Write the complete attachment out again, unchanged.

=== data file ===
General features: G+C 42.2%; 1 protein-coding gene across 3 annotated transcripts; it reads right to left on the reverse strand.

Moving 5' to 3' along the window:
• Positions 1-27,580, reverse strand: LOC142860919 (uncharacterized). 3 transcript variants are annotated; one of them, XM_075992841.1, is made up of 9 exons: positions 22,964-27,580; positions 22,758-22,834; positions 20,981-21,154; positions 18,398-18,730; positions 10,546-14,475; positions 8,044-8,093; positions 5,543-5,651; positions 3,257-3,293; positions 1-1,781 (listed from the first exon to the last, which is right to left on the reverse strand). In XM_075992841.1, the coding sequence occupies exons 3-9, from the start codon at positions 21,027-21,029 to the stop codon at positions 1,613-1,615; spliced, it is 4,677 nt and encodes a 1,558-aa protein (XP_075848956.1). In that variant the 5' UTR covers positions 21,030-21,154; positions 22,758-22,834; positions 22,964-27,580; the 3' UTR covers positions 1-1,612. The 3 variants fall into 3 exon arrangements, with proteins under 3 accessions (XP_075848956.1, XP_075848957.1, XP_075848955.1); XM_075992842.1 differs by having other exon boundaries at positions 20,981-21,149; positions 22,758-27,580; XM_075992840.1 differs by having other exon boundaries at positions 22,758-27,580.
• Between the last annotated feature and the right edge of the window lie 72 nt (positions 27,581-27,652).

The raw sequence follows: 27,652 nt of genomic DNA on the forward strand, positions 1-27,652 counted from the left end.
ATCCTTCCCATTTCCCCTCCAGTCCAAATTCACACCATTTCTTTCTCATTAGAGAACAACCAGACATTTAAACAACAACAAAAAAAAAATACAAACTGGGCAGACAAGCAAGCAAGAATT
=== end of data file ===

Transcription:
General features: G+C 42.2%; 1 protein-coding gene across 3 annotated transcripts; it reads right to left on the reverse strand.

Moving 5' to 3' along the window:
• Positions 1-27,580, reverse strand: LOC142860919 (uncharacterized). 3 transcript variants are annotated; one of them, XM_075992841.1, is made up of 9 exons: positions 22,964-27,580; positions 22,758-22,834; positions 20,981-21,154; positions 18,398-18,730; positions 10,546-14,475; positions 8,044-8,093; positions 5,543-5,651; positions 3,257-3,293; positions 1-1,781 (listed from the first exon to the last, which is right to left on the reverse strand). In XM_075992841.1, the coding sequence occupies exons 3-9, from the start codon at positions 21,027-21,029 to the stop codon at positions 1,613-1,615; spliced, it is 4,677 nt and encodes a 1,558-aa protein (XP_075848956.1). In that variant the 5' UTR covers positions 21,030-21,154; positions 22,758-22,834; positions 22,964-27,580; the 3' UTR covers positions 1-1,612. The 3 variants fall into 3 exon arrangements, with proteins under 3 accessions (XP_075848956.1, XP_075848957.1, XP_075848955.1); XM_075992842.1 differs by having other exon boundaries at positions 20,981-21,149; positions 22,758-27,580; XM_075992840.1 differs by having other exon boundaries at positions 22,758-27,580.
• Between the last annotated feature and the right edge of the window lie 72 nt (positions 27,581-27,652).

The raw sequence follows: 27,652 nt of genomic DNA on the forward strand, positions 1-27,652 counted from the left end.
ATCCTTCCCATTTCCCCTCCAGTCCAAATTCACACCATTTCTTTCTCATTAGAGAACAACCAGACATTTAAACAACAACAAAAAAAAAATACAAACTGGGCAGACAAGCAAGCAAGAATT